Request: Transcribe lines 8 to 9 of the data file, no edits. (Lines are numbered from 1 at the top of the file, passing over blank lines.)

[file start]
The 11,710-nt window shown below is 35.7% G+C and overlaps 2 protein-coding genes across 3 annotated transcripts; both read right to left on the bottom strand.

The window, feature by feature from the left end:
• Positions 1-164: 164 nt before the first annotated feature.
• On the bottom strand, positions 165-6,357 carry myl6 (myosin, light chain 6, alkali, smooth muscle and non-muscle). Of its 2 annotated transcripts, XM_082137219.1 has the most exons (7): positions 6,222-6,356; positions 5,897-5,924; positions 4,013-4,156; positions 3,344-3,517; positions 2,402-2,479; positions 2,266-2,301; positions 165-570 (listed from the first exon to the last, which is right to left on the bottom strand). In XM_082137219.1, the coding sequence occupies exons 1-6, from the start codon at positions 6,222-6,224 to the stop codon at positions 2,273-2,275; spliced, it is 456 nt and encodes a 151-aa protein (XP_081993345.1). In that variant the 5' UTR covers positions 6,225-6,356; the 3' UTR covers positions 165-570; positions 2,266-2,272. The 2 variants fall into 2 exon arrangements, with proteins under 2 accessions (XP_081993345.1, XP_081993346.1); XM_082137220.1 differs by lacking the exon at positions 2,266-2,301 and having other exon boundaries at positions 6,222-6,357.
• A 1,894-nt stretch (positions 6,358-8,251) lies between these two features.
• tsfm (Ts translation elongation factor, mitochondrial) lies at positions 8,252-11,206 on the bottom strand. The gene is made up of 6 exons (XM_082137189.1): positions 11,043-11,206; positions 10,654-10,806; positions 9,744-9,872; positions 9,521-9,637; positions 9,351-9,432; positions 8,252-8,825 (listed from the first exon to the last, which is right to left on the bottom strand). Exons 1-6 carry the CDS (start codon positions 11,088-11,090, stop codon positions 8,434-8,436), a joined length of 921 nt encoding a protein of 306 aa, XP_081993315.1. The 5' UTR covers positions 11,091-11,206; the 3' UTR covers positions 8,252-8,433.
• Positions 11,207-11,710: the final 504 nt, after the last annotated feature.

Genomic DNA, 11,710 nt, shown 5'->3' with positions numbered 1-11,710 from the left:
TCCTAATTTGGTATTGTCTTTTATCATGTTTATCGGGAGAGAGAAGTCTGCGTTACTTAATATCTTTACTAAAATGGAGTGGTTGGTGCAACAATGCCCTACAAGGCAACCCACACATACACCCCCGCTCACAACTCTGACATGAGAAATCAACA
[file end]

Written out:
Genomic DNA, 11,710 nt, shown 5'->3' with positions numbered 1-11,710 from the left:
TCCTAATTTGGTATTGTCTTTTATCATGTTTATCGGGAGAGAGAAGTCTGCGTTACTTAATATCTTTACTAAAATGGAGTGGTTGGTGCAACAATGCCCTACAAGGCAACCCACACATACACCCCCGCTCACAACTCTGACATGAGAAATCAACA